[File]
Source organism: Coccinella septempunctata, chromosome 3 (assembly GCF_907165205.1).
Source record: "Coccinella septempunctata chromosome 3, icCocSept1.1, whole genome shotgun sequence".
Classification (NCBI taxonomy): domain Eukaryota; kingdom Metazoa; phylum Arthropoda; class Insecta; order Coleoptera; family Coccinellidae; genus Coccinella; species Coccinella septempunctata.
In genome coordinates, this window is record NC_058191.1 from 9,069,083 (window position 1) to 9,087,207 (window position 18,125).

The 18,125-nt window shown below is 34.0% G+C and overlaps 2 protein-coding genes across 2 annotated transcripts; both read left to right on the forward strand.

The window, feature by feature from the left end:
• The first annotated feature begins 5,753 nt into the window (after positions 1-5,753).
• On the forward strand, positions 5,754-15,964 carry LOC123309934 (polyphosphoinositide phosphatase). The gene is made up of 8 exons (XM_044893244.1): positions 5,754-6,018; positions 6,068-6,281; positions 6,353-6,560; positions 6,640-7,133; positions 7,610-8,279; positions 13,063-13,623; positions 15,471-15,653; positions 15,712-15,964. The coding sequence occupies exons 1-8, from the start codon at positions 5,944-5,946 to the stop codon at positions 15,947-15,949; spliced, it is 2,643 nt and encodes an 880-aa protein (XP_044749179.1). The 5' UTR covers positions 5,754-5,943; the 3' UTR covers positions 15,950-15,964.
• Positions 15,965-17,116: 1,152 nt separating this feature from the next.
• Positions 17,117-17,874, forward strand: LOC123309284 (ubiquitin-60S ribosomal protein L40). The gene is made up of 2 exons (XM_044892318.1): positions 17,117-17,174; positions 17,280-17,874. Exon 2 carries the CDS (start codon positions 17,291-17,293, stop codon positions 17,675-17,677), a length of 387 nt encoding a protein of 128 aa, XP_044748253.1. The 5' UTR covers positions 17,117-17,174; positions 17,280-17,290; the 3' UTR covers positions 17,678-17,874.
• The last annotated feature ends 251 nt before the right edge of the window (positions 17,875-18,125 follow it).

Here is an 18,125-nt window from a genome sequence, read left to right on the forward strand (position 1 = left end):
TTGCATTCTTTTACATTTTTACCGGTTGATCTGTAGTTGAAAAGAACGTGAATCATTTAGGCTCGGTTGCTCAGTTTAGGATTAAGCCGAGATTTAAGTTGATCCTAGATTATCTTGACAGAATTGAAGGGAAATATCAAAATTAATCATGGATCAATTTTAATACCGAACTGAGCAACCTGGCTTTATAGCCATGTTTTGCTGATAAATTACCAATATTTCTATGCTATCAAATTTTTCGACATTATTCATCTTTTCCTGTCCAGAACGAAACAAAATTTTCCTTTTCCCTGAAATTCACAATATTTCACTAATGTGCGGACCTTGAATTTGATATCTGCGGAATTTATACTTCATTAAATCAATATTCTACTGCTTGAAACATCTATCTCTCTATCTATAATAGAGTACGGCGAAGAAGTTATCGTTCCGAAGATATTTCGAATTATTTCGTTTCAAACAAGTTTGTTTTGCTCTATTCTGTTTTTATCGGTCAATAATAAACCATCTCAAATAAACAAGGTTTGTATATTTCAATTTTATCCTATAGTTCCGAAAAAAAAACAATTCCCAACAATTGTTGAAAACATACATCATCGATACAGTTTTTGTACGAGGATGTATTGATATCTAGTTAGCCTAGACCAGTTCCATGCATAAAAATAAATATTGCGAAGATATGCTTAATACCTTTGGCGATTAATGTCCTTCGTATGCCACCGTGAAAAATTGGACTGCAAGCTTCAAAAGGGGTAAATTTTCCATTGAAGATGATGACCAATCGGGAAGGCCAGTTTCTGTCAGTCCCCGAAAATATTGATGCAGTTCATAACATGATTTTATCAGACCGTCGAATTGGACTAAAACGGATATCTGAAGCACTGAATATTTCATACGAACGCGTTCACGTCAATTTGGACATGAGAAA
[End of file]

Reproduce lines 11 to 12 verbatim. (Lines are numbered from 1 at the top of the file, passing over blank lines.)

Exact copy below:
• The last annotated feature ends 251 nt before the right edge of the window (positions 17,875-18,125 follow it).

Here is an 18,125-nt window from a genome sequence, read left to right on the forward strand (position 1 = left end):